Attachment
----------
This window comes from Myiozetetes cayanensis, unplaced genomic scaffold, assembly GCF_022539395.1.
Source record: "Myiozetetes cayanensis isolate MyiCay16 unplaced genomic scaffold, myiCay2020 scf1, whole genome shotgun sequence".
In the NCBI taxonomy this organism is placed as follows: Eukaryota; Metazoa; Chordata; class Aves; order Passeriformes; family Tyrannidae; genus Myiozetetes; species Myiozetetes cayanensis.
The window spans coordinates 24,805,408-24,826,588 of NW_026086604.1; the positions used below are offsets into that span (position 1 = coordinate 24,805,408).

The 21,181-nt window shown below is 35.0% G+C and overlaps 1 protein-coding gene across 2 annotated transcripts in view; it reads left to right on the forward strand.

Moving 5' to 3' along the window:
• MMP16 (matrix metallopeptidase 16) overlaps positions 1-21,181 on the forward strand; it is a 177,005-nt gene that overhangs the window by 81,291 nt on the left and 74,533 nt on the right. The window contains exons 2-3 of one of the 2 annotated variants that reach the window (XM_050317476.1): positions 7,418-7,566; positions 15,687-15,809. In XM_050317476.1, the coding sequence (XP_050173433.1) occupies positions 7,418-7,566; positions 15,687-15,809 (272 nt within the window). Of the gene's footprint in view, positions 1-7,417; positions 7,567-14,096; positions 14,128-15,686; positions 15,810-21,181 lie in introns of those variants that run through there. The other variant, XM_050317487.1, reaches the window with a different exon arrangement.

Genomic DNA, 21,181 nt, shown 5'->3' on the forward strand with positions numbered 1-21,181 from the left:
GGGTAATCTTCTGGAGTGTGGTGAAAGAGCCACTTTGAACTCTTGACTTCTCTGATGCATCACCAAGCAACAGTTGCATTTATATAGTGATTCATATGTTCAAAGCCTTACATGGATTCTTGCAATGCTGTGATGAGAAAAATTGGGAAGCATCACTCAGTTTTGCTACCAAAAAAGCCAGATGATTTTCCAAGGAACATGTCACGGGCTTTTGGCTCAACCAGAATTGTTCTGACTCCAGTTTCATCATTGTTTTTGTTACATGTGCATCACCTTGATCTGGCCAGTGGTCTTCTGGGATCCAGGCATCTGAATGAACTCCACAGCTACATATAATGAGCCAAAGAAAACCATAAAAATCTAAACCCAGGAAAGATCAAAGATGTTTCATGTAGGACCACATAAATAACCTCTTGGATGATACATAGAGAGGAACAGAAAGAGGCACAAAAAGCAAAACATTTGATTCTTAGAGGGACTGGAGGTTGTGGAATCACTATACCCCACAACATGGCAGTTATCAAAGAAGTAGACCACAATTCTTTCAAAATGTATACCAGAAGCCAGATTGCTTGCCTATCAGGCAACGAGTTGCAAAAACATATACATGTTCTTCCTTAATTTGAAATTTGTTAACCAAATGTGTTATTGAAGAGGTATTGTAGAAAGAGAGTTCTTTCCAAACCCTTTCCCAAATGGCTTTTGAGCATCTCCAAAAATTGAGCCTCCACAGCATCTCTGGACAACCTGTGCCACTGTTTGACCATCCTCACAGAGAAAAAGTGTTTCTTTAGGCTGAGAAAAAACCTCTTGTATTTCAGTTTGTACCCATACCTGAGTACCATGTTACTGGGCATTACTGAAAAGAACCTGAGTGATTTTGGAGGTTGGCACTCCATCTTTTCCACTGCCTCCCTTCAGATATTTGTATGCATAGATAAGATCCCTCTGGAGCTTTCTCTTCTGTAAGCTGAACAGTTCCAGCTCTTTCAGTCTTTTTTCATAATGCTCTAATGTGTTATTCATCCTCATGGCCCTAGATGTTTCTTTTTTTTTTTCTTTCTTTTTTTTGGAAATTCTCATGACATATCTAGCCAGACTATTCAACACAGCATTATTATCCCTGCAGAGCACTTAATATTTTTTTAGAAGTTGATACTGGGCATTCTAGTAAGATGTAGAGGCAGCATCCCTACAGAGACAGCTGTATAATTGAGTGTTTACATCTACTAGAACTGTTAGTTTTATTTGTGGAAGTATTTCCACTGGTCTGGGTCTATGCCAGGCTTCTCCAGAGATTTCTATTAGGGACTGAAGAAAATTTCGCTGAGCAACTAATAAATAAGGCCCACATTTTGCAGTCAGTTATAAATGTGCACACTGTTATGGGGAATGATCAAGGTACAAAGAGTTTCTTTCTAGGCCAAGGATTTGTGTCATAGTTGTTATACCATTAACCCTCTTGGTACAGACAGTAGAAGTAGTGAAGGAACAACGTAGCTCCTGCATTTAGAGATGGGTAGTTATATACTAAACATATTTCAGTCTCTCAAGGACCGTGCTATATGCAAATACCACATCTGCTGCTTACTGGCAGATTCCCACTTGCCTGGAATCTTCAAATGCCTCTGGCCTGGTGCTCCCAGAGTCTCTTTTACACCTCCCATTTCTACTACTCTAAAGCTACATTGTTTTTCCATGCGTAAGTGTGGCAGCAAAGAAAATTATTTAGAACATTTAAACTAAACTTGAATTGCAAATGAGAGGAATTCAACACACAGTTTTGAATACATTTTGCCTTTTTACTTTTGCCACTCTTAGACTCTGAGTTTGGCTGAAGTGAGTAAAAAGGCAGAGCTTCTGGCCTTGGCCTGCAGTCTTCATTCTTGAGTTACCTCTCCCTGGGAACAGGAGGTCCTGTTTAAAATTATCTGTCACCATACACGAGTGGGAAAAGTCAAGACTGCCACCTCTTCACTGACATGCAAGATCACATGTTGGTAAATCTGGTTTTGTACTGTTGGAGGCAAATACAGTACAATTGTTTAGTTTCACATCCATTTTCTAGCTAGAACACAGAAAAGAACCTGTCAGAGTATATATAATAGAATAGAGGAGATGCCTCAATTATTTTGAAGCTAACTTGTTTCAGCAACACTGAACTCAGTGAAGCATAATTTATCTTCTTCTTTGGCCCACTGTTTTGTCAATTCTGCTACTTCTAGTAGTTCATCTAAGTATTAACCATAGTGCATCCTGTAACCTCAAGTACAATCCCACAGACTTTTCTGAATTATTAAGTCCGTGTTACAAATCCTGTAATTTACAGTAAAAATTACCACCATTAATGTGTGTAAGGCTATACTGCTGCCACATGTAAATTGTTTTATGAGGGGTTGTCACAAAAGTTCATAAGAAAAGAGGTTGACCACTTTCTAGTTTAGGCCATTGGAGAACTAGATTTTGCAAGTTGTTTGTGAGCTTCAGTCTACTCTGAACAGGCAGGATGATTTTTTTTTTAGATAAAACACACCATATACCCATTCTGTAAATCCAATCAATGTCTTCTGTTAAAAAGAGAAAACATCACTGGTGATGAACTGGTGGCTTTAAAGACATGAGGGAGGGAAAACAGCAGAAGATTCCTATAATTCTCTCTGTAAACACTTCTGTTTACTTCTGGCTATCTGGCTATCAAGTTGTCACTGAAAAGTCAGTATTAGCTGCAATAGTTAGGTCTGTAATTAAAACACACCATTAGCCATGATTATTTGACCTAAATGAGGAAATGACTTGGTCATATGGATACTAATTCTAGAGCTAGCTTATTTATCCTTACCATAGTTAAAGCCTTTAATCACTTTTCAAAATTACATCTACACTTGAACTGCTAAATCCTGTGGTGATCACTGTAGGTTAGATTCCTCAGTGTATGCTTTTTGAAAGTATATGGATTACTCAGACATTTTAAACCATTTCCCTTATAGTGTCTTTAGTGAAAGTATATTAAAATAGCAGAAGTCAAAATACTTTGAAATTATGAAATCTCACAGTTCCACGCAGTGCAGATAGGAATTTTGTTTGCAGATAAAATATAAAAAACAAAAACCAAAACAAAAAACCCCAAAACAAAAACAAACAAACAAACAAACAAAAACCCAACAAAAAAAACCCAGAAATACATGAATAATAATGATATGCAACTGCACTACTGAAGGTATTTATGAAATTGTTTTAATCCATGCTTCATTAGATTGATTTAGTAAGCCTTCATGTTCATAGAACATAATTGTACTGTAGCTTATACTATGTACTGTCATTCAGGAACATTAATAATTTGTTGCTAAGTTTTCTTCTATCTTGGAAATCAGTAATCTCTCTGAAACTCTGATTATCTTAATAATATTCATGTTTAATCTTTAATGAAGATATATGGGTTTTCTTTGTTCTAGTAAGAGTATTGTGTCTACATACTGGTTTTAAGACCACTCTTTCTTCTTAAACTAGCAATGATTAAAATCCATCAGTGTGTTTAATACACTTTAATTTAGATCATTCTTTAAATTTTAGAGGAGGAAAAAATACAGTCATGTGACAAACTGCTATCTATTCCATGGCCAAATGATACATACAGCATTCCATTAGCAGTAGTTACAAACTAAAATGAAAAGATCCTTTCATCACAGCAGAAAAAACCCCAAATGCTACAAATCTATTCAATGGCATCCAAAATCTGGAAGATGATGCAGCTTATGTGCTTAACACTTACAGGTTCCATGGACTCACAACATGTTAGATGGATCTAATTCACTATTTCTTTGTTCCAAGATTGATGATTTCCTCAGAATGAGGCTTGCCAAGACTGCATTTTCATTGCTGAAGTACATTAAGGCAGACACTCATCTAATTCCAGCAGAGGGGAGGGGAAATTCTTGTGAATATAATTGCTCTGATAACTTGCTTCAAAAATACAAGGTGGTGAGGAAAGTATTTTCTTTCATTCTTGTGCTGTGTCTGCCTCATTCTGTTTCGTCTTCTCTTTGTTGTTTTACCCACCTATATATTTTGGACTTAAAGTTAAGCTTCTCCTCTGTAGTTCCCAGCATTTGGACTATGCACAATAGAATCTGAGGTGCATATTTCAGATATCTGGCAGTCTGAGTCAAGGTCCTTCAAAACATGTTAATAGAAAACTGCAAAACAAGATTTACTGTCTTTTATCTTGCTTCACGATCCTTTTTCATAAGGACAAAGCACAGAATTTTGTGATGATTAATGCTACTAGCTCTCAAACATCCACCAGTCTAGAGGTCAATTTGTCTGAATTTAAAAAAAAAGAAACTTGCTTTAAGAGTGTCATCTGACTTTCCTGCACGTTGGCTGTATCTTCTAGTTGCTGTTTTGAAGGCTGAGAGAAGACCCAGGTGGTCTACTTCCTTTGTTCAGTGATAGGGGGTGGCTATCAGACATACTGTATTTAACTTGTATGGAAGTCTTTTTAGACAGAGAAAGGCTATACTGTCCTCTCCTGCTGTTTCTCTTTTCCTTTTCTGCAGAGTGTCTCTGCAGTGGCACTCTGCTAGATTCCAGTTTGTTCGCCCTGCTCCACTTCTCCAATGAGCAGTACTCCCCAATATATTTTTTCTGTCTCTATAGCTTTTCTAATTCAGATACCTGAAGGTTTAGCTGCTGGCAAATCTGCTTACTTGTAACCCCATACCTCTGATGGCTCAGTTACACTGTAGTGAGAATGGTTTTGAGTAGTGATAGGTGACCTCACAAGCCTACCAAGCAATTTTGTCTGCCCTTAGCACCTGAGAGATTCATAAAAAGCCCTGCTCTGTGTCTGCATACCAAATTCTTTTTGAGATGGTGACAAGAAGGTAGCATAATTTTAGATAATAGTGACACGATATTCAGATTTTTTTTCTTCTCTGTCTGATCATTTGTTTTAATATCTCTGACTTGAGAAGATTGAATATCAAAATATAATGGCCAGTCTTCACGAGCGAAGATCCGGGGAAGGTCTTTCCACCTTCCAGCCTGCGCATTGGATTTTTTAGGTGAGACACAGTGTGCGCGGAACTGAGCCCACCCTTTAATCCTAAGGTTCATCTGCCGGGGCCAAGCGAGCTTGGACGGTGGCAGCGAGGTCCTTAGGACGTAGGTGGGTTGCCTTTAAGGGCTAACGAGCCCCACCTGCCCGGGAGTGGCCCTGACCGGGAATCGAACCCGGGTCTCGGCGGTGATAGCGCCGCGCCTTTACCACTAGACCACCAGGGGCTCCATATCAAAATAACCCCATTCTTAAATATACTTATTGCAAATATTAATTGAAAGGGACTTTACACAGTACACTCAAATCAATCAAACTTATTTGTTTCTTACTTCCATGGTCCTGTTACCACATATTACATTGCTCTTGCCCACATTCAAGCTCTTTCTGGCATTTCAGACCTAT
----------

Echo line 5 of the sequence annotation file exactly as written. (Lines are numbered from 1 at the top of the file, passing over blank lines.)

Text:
The 21,181-nt window shown below is 35.0% G+C and overlaps 1 protein-coding gene across 2 annotated transcripts in view; it reads left to right on the forward strand.